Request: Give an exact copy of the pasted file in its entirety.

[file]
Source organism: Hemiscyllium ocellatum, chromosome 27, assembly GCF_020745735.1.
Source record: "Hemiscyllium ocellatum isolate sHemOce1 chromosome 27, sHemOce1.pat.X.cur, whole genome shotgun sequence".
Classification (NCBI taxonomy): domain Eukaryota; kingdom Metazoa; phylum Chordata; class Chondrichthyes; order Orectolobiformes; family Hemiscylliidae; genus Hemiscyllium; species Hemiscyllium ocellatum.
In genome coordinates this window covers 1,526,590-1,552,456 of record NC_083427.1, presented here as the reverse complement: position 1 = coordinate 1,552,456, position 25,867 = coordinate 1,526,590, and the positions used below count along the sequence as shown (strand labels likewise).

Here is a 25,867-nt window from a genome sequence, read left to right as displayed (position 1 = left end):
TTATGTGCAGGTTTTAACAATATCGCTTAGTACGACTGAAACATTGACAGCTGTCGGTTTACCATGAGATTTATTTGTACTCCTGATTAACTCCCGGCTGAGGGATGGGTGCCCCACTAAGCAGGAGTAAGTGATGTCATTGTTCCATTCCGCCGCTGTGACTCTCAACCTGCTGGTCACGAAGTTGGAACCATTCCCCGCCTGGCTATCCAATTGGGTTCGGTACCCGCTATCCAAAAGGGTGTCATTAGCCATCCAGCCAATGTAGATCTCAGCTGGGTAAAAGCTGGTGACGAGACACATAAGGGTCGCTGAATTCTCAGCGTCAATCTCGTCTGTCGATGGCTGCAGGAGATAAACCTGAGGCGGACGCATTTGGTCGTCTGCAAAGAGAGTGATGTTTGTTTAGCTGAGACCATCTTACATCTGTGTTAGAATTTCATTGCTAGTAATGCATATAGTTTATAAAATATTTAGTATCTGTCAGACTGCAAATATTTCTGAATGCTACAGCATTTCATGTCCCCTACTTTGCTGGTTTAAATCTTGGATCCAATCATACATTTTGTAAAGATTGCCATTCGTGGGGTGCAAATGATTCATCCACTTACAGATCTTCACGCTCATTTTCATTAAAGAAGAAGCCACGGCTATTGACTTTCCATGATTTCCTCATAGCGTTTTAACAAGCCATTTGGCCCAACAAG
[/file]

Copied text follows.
Source organism: Hemiscyllium ocellatum, chromosome 27, assembly GCF_020745735.1.
Source record: "Hemiscyllium ocellatum isolate sHemOce1 chromosome 27, sHemOce1.pat.X.cur, whole genome shotgun sequence".
Classification (NCBI taxonomy): domain Eukaryota; kingdom Metazoa; phylum Chordata; class Chondrichthyes; order Orectolobiformes; family Hemiscylliidae; genus Hemiscyllium; species Hemiscyllium ocellatum.
In genome coordinates this window covers 1,526,590-1,552,456 of record NC_083427.1, presented here as the reverse complement: position 1 = coordinate 1,552,456, position 25,867 = coordinate 1,526,590, and the positions used below count along the sequence as shown (strand labels likewise).

Here is a 25,867-nt window from a genome sequence, read left to right as displayed (position 1 = left end):
TTATGTGCAGGTTTTAACAATATCGCTTAGTACGACTGAAACATTGACAGCTGTCGGTTTACCATGAGATTTATTTGTACTCCTGATTAACTCCCGGCTGAGGGATGGGTGCCCCACTAAGCAGGAGTAAGTGATGTCATTGTTCCATTCCGCCGCTGTGACTCTCAACCTGCTGGTCACGAAGTTGGAACCATTCCCCGCCTGGCTATCCAATTGGGTTCGGTACCCGCTATCCAAAAGGGTGTCATTAGCCATCCAGCCAATGTAGATCTCAGCTGGGTAAAAGCTGGTGACGAGACACATAAGGGTCGCTGAATTCTCAGCGTCAATCTCGTCTGTCGATGGCTGCAGGAGATAAACCTGAGGCGGACGCATTTGGTCGTCTGCAAAGAGAGTGATGTTTGTTTAGCTGAGACCATCTTACATCTGTGTTAGAATTTCATTGCTAGTAATGCATATAGTTTATAAAATATTTAGTATCTGTCAGACTGCAAATATTTCTGAATGCTACAGCATTTCATGTCCCCTACTTTGCTGGTTTAAATCTTGGATCCAATCATACATTTTGTAAAGATTGCCATTCGTGGGGTGCAAATGATTCATCCACTTACAGATCTTCACGCTCATTTTCATTAAAGAAGAAGCCACGGCTATTGACTTTCCATGATTTCCTCATAGCGTTTTAACAAGCCATTTGGCCCAACAAG